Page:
This is an ambitious programme. However the processes of ensuring investment and growth in Djibouti, and of addressing key poverty and quality of life problems for the poor and the general population of Djibouti, run hand in hand.
The economic reform programme therefore not only addresses the issue of chaotic government finances and serious macroeconomic risk, but also the factors that have inhibited investment and deterred new projects.
Perhaps the major cause of recent economic stagnation has been the sense of impunity in the Djibouti government, with a widespread belief that confiscatory taxes and arbitrary taxes, together with demands to give up equity without corresponding investment, are ever present. Any investor undertaking their due diligence on Djibouti will quickly observe that recent potential investors have walked away, and existing deals have been abandoned by well known international firms. Word gets around. Such problems affect the banking system and general fears of laundering and pirate or terrorist finance add to a sense of a decent into a failing state dominated by instability and tribal divide-and-rule.
One other area which has seriously hindered growth is the declining condition of infrastructure and the lack of investment to meet demand. Much attention is given to this in the programme.
Several ideas are put forward for rural development, including water sourcing, fishing and some agricultural projects – as part of a general programme of poverty alleviation and decentralisation in government.
However there are some obstacles to the implementation of such a programme that require attention.
First is the quality of governance at the centre of government. An overcentralised ‘dictatorship-style’ system needs to be unwound, and this requires some sophisticated administrative and quasi-constitutional reforms. For efficiency in government, the role of the President needs to be ‘defined and confined’ to the typical head of state functions of foreign policy, the military and borders (including the foreign bases) plus economic developments which are contingent on foreign relations. The rest can be best under the management of the Prime Minister with an improved system of managing the Ministers – reporting to the Prime Minister rather than the President – and using a system of Cabinet Committees to oversee interdependent reforms.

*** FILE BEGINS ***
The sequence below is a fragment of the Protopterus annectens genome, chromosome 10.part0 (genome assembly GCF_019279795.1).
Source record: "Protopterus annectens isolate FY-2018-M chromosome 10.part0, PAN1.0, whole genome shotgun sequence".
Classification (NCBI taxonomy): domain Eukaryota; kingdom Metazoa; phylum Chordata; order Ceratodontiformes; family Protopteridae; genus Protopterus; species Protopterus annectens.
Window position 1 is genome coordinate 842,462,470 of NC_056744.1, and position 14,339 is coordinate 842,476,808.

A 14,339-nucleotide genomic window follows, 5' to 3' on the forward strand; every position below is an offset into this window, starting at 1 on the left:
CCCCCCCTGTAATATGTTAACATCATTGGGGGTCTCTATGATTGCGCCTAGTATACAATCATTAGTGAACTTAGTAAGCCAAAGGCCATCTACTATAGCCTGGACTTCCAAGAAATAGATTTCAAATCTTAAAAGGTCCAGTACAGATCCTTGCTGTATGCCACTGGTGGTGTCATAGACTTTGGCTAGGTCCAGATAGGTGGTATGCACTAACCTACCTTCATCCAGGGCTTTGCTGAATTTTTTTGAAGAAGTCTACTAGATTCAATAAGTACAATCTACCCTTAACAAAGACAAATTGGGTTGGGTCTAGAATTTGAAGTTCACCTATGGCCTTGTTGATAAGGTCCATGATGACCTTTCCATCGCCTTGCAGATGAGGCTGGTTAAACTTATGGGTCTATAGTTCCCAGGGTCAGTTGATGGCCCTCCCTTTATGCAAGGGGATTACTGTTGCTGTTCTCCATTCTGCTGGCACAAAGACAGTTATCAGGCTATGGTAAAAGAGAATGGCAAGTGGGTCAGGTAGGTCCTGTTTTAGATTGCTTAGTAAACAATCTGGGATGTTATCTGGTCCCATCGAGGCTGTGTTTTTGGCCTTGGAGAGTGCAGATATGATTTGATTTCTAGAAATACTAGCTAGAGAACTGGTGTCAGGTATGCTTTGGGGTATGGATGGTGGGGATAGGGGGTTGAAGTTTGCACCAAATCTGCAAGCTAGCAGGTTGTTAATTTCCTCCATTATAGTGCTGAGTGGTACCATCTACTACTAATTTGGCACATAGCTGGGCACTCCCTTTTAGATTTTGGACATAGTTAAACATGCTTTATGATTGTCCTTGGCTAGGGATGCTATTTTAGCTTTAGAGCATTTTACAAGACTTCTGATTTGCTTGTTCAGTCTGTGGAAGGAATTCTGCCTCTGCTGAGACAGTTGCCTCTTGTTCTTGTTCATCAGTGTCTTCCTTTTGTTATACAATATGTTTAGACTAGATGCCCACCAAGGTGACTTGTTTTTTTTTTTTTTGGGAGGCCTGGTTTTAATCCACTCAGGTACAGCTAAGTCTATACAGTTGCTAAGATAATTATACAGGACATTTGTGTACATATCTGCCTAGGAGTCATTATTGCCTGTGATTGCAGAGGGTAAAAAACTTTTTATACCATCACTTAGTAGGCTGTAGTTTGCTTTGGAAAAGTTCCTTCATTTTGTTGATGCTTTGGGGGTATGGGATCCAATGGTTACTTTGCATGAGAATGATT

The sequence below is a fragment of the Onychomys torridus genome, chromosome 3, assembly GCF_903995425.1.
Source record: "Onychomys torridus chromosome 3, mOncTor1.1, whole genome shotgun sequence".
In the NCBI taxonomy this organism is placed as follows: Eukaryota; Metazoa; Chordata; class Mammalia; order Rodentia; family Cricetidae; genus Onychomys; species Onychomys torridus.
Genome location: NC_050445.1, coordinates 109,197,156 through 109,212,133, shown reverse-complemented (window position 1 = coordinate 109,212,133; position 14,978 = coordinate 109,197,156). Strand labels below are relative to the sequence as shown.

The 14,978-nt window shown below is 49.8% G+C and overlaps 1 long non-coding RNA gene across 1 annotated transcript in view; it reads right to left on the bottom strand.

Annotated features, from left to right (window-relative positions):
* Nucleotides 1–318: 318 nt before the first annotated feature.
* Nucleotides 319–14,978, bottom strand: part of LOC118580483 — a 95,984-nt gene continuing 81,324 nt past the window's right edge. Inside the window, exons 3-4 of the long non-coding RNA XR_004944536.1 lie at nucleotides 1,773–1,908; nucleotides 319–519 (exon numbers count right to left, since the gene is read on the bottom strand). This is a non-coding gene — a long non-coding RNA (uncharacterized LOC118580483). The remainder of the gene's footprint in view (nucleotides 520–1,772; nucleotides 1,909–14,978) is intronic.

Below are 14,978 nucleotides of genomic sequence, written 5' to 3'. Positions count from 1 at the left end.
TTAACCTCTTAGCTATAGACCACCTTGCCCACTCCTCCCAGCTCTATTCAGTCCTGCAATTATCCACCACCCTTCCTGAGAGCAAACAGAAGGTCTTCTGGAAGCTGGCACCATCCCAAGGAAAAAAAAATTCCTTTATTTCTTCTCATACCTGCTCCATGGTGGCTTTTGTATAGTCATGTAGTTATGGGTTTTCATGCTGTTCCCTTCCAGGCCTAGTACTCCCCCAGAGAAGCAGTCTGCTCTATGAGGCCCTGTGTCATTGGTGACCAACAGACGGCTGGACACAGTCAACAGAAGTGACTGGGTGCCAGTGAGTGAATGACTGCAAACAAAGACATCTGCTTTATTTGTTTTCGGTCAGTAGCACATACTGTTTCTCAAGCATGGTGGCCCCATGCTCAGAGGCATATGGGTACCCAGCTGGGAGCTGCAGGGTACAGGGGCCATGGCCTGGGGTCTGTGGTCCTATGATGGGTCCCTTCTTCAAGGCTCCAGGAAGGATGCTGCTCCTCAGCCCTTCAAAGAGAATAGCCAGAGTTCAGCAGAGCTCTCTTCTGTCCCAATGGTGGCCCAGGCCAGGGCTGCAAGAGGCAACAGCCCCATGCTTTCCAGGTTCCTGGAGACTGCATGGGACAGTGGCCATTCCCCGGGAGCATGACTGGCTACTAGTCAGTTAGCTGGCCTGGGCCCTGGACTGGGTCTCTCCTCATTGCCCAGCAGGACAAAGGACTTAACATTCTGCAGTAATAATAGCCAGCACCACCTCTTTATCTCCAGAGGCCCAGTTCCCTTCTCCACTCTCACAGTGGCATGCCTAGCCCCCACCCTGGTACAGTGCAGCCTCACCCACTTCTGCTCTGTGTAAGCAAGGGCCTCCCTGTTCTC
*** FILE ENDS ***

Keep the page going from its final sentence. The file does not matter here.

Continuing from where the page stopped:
Second, the structures and systems of the civil service have atrophied to an alarming extent. New meritocratic recruitment processes are needed, the distinction between civil servants and politicians need defining, and departments need rightsizing. To assist with this, programmes will need to be put in place to help civil servants who lose their jobs – including support for new businesses and help in finding jobs elsewhere in a newly expanding economy.
A major facilitator of rapid reforms will be a much improved judicial and law enforcement system. At present, foreign investors know that enforcing contracts is very difficult, perhaps impossible if the other party is governmental. The judiciary is not independent, although that is no fault of the senior people in the legal system. Reforms in this area are vital for all other reforms being implemented.
There are other economic reforms planned but not elaborated in detail here. One is employment reforms. Employment taxes will be simplified but reforms need to go beyond that to include the introduction of greater flexibility, together with defined rights – which should not differ between the state and private sectors.
Bringing peace and stability to Djibouti
Planned improvements in relations with states across the region will be complemented with improved inter-working with commanders of military bases and their home governments.
Improved security will come from stepping away from the internal political and economic crises, and a well-publicised policy of treating all citizens equally – and end to tribal and rural divide and rule. Special measures to help the poor and refugees will add to security and take people away from all forms of militancy – including measures to provide better circumstances for the tens of thousands of people living in informal dwelling communities and ‘shanty’ towns.
Direct security will also need to be improved for foreign bases, including improved consultation over new developments – and reforms – that have a security dimension.
As governance quality has declined and economic conditions have worsened (70%+ unemployment is politically unsustainable anywhere in the world), something of a bunker mentality has swept the foreign bases. This can only lead to trouble – even overreaction by base security personnel as well as the local military – which could spiral out of control quickly. Tensions need to be reduced, and the measures set out in this programme go a long way to achieving that.
Alongside this, improvements are needed in the training of the entire Djibouti military – not just specialised units. Further international cooperation will be sought on this, and such steps will help also to improve relations between foreign bases and the Djibouti government and improve security.
To underpin these developments, this programme also sets out some very specific banking reforms, to arrest the decline of bank supervision and stability. The international community and commanders of foreign bases require better confidence that Djibouti is not being used to process pirate proceeds, terrorist funding or engage in money laundering more generally. That level of confidence has dramatically declined in the past two years.